Over-Voltage issues resulting from Solar-To-The-grid supply
Two breeders whose machines had behaved faultlessly for extended periods of time have reported an issue to me
Their issue was narrowed down to solar-to-the-grid supply
In the off-season, one breeder had installed a new solar array.
The second breeder's neighbour had installed a solar array.
In each case the issue was shared by other equipment so the energy supplier was called in to verify the delivered voltage
At its peak on a sunny day midweek the voltage exceeded the upper limit of the energy supplier's target margin
The supplied voltage target is 230VAC - (Less) 10% / + (Plus) 6%
If an over voltage condition is identfied, the energy supplier is obliged to rectify it.
This can be by switching the premises to a different phase or it can be by adjusting the closest transformer
Like most sensitive equipment incubators are susceptible to damage by over voltage
Over voltage can cause component failure and will shorten service life
From a Bulletin by the president of The Electric Energy Society of Australiahttp://www.eesa.asn.auThe 240V to 230V Switch
In Australia we have officially been a 230V country since 2000. However, no significant changes have been made
to the actual voltages delivered to most customers since the 240V days going back as long as I can remember. The
change to 230V in Australia has been more about convenient labelling than one of actually changing the way we
deliver power to electricity customers.
A recent article by Chris Halliday (Electrical Consulting & Training) and Dave Urquhart (Energex) has highlighted
the misalignment of various Australian standards and government regulations in the 230V/240V area. There is a
strong case for changing from the old 240V supply system to a true 230V system by actually lowering the steady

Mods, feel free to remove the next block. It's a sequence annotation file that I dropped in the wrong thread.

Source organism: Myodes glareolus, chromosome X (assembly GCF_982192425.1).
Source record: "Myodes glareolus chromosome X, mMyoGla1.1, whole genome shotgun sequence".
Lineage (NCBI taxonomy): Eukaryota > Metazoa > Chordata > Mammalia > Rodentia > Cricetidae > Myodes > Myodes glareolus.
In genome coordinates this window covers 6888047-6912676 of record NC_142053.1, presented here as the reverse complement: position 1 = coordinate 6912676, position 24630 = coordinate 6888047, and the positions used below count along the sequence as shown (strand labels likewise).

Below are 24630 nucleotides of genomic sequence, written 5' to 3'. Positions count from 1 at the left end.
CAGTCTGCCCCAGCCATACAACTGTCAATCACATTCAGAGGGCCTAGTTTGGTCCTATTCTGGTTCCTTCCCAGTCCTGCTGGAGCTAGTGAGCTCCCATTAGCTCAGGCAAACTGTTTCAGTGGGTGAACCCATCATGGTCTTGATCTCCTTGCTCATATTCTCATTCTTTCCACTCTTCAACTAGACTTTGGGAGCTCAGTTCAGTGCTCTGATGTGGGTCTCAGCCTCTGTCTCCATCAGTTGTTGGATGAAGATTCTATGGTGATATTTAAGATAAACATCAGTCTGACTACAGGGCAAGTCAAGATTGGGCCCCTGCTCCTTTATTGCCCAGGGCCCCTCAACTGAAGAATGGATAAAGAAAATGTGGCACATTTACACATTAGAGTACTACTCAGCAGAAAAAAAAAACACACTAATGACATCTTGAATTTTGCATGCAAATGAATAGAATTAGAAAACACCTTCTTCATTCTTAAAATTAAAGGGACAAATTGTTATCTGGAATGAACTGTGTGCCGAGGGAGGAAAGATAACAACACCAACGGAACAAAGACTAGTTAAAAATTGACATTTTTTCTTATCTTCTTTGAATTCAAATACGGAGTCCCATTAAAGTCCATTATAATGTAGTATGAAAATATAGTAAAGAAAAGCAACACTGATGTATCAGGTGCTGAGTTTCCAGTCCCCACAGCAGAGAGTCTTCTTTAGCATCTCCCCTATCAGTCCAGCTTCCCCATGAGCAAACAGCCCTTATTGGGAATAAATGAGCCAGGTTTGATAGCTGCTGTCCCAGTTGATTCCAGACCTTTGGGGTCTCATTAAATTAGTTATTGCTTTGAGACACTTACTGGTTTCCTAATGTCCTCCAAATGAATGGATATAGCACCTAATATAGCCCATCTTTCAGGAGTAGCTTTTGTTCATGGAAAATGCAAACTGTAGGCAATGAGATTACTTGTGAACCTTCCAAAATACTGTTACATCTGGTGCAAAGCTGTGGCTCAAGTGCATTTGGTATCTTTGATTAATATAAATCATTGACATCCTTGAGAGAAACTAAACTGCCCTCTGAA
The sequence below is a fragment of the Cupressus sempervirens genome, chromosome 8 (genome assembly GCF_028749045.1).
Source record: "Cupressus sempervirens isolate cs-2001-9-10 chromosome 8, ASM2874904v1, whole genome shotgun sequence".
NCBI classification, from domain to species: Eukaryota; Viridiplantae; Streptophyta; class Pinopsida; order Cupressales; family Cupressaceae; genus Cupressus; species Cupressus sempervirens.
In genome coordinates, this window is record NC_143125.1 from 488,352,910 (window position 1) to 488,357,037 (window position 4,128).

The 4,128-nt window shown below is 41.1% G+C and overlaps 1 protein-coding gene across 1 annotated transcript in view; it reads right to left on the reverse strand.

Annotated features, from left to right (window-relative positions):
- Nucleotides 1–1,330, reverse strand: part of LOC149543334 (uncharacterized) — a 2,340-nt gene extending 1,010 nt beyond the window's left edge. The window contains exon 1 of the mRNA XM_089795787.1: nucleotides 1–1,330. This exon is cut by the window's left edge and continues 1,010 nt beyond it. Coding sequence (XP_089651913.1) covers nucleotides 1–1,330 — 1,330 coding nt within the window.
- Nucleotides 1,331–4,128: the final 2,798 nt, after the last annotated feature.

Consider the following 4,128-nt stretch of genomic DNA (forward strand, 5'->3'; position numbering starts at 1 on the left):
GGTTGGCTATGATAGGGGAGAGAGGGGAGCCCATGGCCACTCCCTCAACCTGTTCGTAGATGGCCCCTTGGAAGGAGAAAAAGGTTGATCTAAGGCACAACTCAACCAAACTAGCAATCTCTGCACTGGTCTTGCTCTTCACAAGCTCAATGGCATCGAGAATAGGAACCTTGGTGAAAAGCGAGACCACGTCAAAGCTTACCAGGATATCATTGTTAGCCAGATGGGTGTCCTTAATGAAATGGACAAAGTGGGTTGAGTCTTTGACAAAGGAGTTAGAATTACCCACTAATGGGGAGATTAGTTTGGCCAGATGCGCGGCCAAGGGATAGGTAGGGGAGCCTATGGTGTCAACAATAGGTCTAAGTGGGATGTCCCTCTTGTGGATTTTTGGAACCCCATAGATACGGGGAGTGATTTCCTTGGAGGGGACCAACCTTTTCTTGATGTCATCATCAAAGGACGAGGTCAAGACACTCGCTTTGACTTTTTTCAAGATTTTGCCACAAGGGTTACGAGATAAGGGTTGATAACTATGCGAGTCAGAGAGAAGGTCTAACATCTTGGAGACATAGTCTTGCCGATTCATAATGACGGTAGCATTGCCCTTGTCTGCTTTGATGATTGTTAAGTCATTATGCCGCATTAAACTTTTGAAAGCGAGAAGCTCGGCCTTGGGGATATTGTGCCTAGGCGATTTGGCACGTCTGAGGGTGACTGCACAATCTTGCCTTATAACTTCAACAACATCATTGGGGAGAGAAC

state voltage we deliver to customers. The new drivers for change are four fold:
1. Many customers are under the misapprehension that they actually receive electricity supply at 230V. The reality is that much of the
time the voltage is much higher near the top end of the old 240V ±6% range (253V).
2. The recent surge in connections of rooftop photovoltaics is causing new voltage rise pressures on the electricity networks and customer
installations that they were never designed for. This results in severe overvoltage conditions in localised areas that are causing voltage
stress on customer equipment and PV generation shutdowns caused by overvoltage inverter protection.
3. Many Australian equipment standards are written on the basis of supply voltage being near the nominal 230V level. e.g. motors have
an "A" range of 230V ±5%. There is a clear mismatch between equipment standards and the supply voltages actually being received
by most Australian electricity customers.
4. Specifications of mandatory Minimum Energy Performance Standards (MEPS) for customer equipment commonly call up performance
tests to be conducted at or near 230V. This is a voltage much lower than the environment in which most of these appliances need to operate.